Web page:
What The Heck Is A Crick In The Neck?

By:    Published: June 18, 2014

a a a

You may have heard some people say that they have a “crick in their neck” when describing their neck pain or you maybe you’ve used this expression yourself. But have you ever wondered about what it really means? Is it even a real medical term?

A crick is not an actual medical diagnosis, so it is often used to describe different conditions. However, it is often associated with stiffness or pain in the neck or back regions, most often caused by sleeping in an awkward position. If you toss and turn frequently during the night and wake up twisted like a pretzel, you’ve probably experienced a crick in the neck. But knocking your neck out of place when you sleep isn’t the only cause of a crick.

 

Other causes include:

  • Facet joint problems – The facet joint is in charge of keeping the spine stable and if that joint is injured in any way, this can cause a crick in the neck. However, the only way to diagnose a facet joint problem is through a diagnostic injection in the neck.
  • Muscle spasms – This is a common cause of a crick in both children and teens and account for more than half of reported cricks overall. Muscle spasms can also be caused by problems with the facet joint.
  • Cervical radiculopathy – This is pain in the neck caused by nerve irritation.

 

Arthritis, disk-related pain and myofascial pain syndrome are other common causes of a crick in the neck.

 

Signs Of A Crick in the Neck

 

A crick in the neck may not be solely confined to the neck. The pain may radiate down to the shoulder or all the way down to the back and will make it difficult to turn your head in one or more directions. Swelling of the neck or shoulder is another common sign of a crick and will usually accompany the mentioned symptoms.

 

But sometimes a crick in the neck really isn’t a crick in the neck; it’s possible that it is something more serious. In this case, it’s important to seek medical attention as soon as possible to determine what the real cause is and how to treat it. But how do you know when that pain in the neck is actually something more serious?

 

Here are a few things to watch out for:

  • Tingling or numbness in the arms – This means that the nerves are compressed somewhere between your neck and shoulders.
  • Severe pain in the back or shoulders – If the crick in your neck goes away but you still feel pain in the back or shoulders, this could be indicative of a problem with one of your cervical discs.

 

If you experience these symptoms, you may want to head to your regular doctor, who will likely refer you to a chiropractor or neurologist so they can pinpoint the problem and provide you with specific ways to treat it.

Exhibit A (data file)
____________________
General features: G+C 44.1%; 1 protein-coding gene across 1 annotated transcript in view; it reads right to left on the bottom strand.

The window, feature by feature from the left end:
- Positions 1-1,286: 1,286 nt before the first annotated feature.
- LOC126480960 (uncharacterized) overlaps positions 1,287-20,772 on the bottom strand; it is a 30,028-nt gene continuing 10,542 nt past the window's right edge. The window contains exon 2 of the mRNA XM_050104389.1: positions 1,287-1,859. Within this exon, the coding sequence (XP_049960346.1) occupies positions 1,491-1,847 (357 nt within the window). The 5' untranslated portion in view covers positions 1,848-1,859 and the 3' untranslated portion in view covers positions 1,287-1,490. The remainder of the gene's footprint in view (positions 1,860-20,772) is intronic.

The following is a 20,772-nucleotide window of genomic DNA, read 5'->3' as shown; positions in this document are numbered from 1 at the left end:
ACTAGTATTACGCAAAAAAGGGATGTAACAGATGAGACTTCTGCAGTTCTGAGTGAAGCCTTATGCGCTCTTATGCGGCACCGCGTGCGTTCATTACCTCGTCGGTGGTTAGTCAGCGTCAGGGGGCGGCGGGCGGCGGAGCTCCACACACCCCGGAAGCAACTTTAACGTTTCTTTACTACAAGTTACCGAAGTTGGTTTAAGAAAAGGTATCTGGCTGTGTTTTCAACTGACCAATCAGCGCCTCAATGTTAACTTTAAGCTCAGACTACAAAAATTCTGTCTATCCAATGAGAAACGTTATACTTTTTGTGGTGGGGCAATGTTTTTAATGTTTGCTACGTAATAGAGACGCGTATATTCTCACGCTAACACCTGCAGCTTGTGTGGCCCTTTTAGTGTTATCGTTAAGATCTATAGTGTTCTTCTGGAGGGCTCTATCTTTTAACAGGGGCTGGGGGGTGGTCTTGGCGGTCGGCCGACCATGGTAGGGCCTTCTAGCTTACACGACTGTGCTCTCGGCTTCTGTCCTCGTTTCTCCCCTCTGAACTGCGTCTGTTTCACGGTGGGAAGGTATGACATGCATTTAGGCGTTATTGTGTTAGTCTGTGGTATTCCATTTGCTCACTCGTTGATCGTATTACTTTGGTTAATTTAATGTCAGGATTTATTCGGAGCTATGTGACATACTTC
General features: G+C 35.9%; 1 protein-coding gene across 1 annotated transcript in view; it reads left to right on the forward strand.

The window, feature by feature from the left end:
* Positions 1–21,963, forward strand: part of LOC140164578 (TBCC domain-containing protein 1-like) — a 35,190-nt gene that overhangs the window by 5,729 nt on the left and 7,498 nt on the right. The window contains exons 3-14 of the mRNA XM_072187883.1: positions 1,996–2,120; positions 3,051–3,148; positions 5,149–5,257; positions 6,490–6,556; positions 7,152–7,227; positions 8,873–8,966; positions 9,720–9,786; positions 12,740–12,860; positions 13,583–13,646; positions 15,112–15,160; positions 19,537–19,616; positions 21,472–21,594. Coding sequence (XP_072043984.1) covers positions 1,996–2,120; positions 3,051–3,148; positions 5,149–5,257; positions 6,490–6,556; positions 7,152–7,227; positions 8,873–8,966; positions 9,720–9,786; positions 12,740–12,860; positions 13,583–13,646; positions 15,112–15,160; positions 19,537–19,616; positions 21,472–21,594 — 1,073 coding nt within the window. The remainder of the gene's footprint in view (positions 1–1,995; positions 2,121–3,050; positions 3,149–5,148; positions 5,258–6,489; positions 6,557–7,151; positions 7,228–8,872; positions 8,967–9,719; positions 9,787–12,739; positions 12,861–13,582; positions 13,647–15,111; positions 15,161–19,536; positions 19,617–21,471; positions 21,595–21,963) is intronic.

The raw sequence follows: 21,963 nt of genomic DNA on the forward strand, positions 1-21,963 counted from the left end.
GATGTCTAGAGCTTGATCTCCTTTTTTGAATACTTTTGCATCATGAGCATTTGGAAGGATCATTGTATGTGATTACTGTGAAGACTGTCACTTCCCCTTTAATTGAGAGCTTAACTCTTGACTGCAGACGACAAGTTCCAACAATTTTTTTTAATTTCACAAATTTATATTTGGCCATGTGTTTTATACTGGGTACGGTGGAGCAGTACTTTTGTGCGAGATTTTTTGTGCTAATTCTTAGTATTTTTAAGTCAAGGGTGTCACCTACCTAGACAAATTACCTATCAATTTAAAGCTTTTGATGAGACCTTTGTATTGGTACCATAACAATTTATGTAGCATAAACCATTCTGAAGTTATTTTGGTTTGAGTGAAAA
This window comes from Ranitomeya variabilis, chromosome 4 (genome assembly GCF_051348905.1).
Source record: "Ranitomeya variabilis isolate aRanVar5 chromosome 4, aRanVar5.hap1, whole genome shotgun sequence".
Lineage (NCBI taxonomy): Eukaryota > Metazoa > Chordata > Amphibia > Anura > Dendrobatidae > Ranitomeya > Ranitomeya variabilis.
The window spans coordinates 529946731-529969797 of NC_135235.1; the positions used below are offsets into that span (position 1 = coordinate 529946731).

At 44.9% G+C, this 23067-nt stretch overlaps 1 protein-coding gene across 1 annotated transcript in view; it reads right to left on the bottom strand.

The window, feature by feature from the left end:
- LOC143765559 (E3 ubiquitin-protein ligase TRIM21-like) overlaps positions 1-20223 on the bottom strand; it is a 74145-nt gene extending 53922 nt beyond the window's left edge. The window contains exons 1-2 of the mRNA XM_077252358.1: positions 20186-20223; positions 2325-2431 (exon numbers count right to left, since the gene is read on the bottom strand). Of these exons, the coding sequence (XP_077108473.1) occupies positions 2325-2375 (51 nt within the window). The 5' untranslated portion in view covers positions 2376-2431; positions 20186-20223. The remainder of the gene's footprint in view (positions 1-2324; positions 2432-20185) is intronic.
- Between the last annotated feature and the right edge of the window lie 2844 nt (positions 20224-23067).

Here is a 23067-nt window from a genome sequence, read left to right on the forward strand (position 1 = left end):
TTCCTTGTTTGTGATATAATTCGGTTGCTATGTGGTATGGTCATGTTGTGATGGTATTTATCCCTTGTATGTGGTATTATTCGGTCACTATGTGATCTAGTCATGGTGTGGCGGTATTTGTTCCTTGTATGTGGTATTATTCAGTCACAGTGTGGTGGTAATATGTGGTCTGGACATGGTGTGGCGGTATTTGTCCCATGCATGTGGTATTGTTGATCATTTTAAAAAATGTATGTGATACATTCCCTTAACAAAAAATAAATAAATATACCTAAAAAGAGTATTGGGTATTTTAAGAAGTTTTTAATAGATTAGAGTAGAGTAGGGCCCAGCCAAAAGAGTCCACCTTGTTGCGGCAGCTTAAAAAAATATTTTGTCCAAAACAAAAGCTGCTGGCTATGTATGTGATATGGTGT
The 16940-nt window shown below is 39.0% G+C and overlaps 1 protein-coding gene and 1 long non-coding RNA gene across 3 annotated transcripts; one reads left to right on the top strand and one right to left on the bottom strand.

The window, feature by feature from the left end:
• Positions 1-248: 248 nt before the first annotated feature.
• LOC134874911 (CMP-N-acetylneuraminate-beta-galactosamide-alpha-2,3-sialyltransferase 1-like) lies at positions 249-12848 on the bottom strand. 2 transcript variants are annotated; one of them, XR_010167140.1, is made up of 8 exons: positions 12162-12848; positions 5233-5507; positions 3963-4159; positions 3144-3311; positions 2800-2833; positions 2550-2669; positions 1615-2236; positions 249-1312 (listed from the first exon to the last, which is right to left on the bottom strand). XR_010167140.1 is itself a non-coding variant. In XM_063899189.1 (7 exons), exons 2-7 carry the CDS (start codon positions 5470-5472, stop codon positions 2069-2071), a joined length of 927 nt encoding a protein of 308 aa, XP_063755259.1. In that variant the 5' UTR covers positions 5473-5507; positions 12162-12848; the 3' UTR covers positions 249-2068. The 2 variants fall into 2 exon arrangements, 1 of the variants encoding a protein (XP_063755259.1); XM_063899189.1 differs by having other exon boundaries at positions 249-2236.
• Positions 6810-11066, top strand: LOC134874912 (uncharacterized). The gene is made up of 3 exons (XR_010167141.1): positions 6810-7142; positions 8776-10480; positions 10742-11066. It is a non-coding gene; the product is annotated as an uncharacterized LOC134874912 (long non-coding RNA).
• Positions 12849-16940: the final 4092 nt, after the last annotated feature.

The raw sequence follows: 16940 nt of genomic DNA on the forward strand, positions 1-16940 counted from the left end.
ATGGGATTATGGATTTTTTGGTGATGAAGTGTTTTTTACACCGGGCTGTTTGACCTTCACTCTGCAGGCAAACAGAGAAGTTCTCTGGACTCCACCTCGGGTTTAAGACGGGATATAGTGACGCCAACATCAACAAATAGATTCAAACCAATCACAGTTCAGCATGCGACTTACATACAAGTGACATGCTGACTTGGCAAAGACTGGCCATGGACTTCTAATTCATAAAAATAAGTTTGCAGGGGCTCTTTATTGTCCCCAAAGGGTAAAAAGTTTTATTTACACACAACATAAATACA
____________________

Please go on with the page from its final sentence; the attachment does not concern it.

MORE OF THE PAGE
Treatment Options

 

If you don’t think your crick in the neck is caused by a serious issue, you may want to treat it yourself. There are quite a few things you can do at home to get rid of your crick, including:

  • Massaging the area – To get rid of the muscle pain, massage the area with a pain gel. You may want to ask someone to help you out if the pain radiates to the shoulders and back, or you may want to visit a chiropractor.
  • Practicing range-of-motion exercises – Try to get your neck moving again by performing range-of-motion exercises. Slowly move your neck from side to side, up and down, and from ear to ear. The key is to do this slowly and gently so you don’t hurt your neck even more. For more information on these exercises, check out 5 Stiff Neck Exercises To Relieve Pain.
  • Changing your pillow – You may want to sleep with a special neck pillow instead of your regular pillow while the crick is healing. Or, if your neck is still in pain with a neck pillow, do away with a pillow altogether and just lie flat.
  • Stopping physical activity for a day or two – You may not want to sit on the bench, but if you have a crick in the neck, it can be exacerbated by playing sports, exercising or doing other strenuous physical activities.

 

One remedy that many people commonly use for sore muscles is heat, or a mixture of heat and ice over a period of two days. While this may work for some people, some doctors do not recommend this practice. Using heat compresses, heating pads and hot showers may soften the neck muscles for a little while, but once the heat has worn off, the crick will be back and the muscles may be in a worse state than before, especially if the crick is caused by a muscle tear.

 

While that crick in the neck may be a literal and figurative pain in the neck, it probably isn’t caused by anything too serious. However, it’s better to be safe and schedule a check-up with a healthcare professional to make sure the pain you’re feeling isn’t something serious.

More in Health A-Z

New on SymptomFind

a a a  
sources
  • Harvard Medical School. "Neck Pain: A troubleshooting guide to help you find relief." http://www.health.harvard.edu/special_health_reports/What_to_do_about_Neck_Pain. Accessed May 2014.
  • Medline Plus. "Neck pain." http://www.nlm.nih.gov/medlineplus/ency/article/003025.htm. Accessed May 2014.
  • Asher A. "Crick in Neck." http://backandneck.about.com/od/neckpai1/f/neckpaincrick.htm. Accessed May 2014.